|Courtesy of www.VincentVanGogh.org|
Wheatfield with Crows is one of Van Gogh's re-created memories of the north, and is believed to be the last work of Van Gogh. In early July of 1890, Van Gogh travelled to Paris, alone, to stay with Theo and his wife Jo.
Theo was in poor health and was having financial problems, which was an enormous worry to Van Gogh who was keenly aware of the burden he was on his brother and his family. In addition, the baby was ill and Jo too was suffering
from exhaustion, Van Gogh returned quickly to Auvers but rapidly became severely depressed. Writing of this picture shortly before his suicide, Van Gogh conveyed something of its tragic mood: "Returning there, I set to work.
The brush almost fell from my hands...I had no difficulty in expressing sadness and extreme solitude".
The singular format of the canvas is matched by the vista itself, a field opening out from the foreground by way of three diverging paths. It creates a disquieting situation for the spectator, who is held in doubt before the great horizon and cannot, moreover, reach it on any of the roads before him; these end blindly in the field or run out of the picture. The familiar perspective network of the open field is now inverted; the lines converge toward the foreground from the horizon, as if space had suddenly lost its focus and all things turned aggressively upon the beholder. The blue sky and the yellow fields pull away from each other with disturbing violence; across their boundry, a flock of black crows advances toward the unsteady foreground.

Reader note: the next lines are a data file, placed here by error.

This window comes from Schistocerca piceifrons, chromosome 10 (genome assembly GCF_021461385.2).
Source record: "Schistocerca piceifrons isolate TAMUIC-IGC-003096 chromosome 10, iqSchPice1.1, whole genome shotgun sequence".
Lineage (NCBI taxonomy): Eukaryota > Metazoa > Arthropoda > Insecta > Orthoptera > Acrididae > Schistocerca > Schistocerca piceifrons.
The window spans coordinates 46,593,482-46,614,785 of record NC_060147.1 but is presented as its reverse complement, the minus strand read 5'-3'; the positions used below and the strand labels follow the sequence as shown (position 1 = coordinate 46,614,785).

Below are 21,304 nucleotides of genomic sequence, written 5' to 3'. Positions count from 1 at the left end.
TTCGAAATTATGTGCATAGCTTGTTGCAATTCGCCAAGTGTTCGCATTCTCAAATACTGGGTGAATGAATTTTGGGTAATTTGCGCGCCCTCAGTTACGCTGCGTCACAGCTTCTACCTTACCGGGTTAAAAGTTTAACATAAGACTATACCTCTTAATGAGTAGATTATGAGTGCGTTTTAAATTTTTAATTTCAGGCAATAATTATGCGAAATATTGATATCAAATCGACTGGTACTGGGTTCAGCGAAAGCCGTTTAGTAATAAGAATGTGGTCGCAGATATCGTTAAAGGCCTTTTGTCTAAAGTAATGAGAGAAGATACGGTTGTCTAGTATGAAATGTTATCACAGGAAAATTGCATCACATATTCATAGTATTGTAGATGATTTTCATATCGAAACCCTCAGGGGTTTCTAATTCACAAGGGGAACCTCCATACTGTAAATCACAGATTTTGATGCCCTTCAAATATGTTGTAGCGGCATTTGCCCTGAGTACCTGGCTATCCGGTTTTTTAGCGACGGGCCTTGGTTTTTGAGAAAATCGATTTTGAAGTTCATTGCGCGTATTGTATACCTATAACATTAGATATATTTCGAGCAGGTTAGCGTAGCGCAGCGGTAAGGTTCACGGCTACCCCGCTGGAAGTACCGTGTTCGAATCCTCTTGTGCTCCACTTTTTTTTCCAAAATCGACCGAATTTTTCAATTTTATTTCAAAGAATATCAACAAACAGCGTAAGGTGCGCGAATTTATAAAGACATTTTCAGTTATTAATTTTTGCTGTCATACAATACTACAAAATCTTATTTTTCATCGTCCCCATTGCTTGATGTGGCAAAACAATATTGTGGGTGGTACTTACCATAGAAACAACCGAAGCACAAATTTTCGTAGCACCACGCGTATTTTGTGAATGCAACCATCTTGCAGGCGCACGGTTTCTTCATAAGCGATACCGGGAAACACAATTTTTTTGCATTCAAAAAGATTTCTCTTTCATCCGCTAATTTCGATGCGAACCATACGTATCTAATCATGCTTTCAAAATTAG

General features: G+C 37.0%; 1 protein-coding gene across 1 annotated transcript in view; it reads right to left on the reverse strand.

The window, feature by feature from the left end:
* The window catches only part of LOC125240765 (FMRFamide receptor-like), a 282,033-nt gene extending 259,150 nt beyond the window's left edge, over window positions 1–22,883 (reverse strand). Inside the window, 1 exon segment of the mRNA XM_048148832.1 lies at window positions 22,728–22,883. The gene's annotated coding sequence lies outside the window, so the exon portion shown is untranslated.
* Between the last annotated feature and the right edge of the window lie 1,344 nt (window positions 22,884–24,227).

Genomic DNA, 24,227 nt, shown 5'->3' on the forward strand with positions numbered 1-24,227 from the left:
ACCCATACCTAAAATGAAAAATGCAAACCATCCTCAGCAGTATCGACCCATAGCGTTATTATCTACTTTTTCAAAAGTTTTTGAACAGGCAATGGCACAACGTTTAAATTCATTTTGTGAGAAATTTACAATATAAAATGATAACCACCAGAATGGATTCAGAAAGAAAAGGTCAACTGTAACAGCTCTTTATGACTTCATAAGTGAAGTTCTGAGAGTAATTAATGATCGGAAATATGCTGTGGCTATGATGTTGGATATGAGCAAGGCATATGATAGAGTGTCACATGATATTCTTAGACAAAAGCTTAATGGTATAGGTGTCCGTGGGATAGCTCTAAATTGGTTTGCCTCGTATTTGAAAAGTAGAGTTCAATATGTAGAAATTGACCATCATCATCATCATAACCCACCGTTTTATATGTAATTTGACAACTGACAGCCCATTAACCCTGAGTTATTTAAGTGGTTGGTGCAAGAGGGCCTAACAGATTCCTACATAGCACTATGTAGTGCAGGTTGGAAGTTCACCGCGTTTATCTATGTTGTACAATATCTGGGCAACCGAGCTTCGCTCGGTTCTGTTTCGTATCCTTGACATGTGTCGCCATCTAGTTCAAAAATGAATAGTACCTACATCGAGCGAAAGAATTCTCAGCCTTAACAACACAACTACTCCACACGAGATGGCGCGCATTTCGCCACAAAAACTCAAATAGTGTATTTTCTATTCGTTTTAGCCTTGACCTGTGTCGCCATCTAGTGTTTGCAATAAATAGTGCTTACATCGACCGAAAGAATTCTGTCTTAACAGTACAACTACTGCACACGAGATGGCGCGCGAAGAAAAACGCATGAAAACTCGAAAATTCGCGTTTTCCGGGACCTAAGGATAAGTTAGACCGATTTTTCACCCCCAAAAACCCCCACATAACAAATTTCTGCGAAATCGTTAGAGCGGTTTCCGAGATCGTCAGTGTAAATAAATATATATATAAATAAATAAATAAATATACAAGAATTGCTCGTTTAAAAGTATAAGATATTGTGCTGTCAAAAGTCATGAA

And here in this pathetic disarray, we discover a powerful counteraction of the artist. In contrast to the turbulence of the brushwork, the whole space is of a primordial breadth and simplicity. The colors in their frequency have been matched inversely to the largeness and stability of their areas. The artist seems to count: one is the unique blue of the sky - unity, breadth, the ultimate resolution; two is the complementary yellow of the divided, unstable masses of growing wheat; three is the red of the diverging roads that lead nowhere; four is the complementary green of the untrodden grass of these roads.
|Auvers-sur-Oise wheatfield where Van Gogh made the painting|
As a man in distress counts and enumerates to hold on things securely or to fight a compulsion, Van Gogh in his extremity of anguish creates an arithmetical order to resist disintegration. He makes an intense effort to control, to